At the presidential level, this question won’t be answered until the 2024 Republican primary begins in earnest. But key trends in how younger Republican Senators scored on the Bipartisan Index (BPI) in comparison to their older Senate colleagues point to a shift toward greater partisanship and, perhaps, fealty to forces aligned with Trump. 

During Trump’s presidency, the Lugar Center observed what we called a “Trump effect” in the Bipartisan Index (BPI). This was the phenomenon of rising GOP Senate scores despite broad perceptions that the Trump Presidency had led to unprecedented partisanship on high profile national issues. The theory behind the Trump effect is that GOP Senators perceived dual threats to their electoral survival. If they crossed Trump on any issue that he cared about they risked a backlash from the President’s followers or even a primary. But Trump’s volatile personality and low presidential approval ratings simultaneously threatened to undermine GOP Senators in their general elections. Therefore, they sought to construct cooperative legislative resumes, joining with Democrats on many under-the-radar initiatives.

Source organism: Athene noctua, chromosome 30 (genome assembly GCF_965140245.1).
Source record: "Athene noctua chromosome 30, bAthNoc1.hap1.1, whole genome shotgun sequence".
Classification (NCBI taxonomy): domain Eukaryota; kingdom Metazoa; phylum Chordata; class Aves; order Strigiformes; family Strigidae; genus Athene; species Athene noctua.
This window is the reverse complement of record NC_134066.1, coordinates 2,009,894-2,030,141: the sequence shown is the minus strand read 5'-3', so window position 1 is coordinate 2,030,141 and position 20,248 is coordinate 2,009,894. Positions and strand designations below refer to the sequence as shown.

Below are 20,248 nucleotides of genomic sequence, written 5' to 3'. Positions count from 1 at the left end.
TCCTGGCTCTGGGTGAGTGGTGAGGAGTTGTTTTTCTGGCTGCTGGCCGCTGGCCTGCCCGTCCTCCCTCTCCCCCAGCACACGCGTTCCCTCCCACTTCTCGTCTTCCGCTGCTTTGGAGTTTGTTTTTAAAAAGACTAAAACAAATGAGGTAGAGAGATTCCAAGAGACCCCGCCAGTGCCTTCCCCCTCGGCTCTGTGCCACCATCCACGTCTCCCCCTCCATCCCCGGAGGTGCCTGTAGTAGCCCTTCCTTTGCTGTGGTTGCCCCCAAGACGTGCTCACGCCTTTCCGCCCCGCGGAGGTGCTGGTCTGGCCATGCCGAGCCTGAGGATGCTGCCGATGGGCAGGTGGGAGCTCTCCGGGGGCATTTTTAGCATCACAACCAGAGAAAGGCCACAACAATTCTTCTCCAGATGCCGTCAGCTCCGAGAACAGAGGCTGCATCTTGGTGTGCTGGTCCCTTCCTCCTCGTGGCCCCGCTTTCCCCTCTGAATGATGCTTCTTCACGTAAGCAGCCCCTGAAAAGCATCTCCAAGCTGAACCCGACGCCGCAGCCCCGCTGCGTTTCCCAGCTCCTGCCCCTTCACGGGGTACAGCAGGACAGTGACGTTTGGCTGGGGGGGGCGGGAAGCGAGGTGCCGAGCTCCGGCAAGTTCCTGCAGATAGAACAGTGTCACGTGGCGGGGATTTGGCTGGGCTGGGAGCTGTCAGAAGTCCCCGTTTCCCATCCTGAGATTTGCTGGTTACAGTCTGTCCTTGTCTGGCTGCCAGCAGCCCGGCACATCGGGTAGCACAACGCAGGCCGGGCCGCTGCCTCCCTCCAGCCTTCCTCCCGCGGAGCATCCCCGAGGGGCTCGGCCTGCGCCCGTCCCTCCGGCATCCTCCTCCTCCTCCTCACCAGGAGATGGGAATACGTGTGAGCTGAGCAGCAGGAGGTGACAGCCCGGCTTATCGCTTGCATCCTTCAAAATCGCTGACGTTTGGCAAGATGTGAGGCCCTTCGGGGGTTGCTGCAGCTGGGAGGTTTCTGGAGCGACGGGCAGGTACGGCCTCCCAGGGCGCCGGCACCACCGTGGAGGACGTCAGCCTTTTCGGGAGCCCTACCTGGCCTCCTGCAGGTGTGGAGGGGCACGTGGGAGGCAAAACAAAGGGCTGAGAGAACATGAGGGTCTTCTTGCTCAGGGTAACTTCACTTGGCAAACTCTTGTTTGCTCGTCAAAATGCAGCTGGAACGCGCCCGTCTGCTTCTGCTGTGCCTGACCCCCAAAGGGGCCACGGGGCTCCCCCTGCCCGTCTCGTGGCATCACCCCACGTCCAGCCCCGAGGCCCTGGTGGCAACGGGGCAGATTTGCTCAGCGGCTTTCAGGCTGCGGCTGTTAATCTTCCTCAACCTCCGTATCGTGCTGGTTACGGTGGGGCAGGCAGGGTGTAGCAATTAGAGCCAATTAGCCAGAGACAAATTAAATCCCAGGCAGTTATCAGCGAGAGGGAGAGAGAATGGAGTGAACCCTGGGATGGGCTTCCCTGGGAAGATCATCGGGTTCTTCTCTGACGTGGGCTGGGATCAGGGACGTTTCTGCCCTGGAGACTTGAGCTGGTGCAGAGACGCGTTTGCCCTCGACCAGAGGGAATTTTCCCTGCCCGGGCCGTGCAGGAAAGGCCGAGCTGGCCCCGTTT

Irrespective of the Trump effect, many younger GOP senators, who are often looked to as the future of the party, had low BPI scores. For example, despite strongly disagreeing on Trump’s impeachment, Sen. Ben Sasse of Nebraska and Sen. Ted Cruz of Texas ranked #94 and #86 respectively on the latest BPI. Sasse earned a -0.929, while Cruz earned a -0.605, with both senators clocking in near the bottom of the GOP caucus. And yet, it doesn’t seem to be a coincidence that two of the youngest Republicans in the Senate received low scores from the Bipartisanship Index.

The average BPI score for Senate Republicans was 0.567 in 2019, considerably higher than that of Senate Democrats, which was 0.016. But when the Republican caucus is divided into two separate groups based on age (59 and below vs. 60 and above), a clear divide appears. The average BPI score for the younger group of Republican senators is 0.23, whereas the average score for the older group is 0.719.

On average, younger Republican senators are far less bipartisan than their older colleagues.  Given the pattern of older members retiring and younger members often being elected to replace them, the future of the GOP, at least in the Senate, is moving toward an increased disposition toward partisanship.

It is important to acknowledge that not all of the younger Republican senators match this trend.  Sens. Marco Rubio of Florida (#9), Dan Sullivan of Alaska (#14), and Steve Daines of Montana (#17) received scores greater than 1.0 despite being in the “59 and under” group. Likewise, Sens. Richard Shelby of Alabama (#97) and Cindy Hyde-Smith of Mississippi (#89) have scores below -0.75 despite being in the “60 and above” group.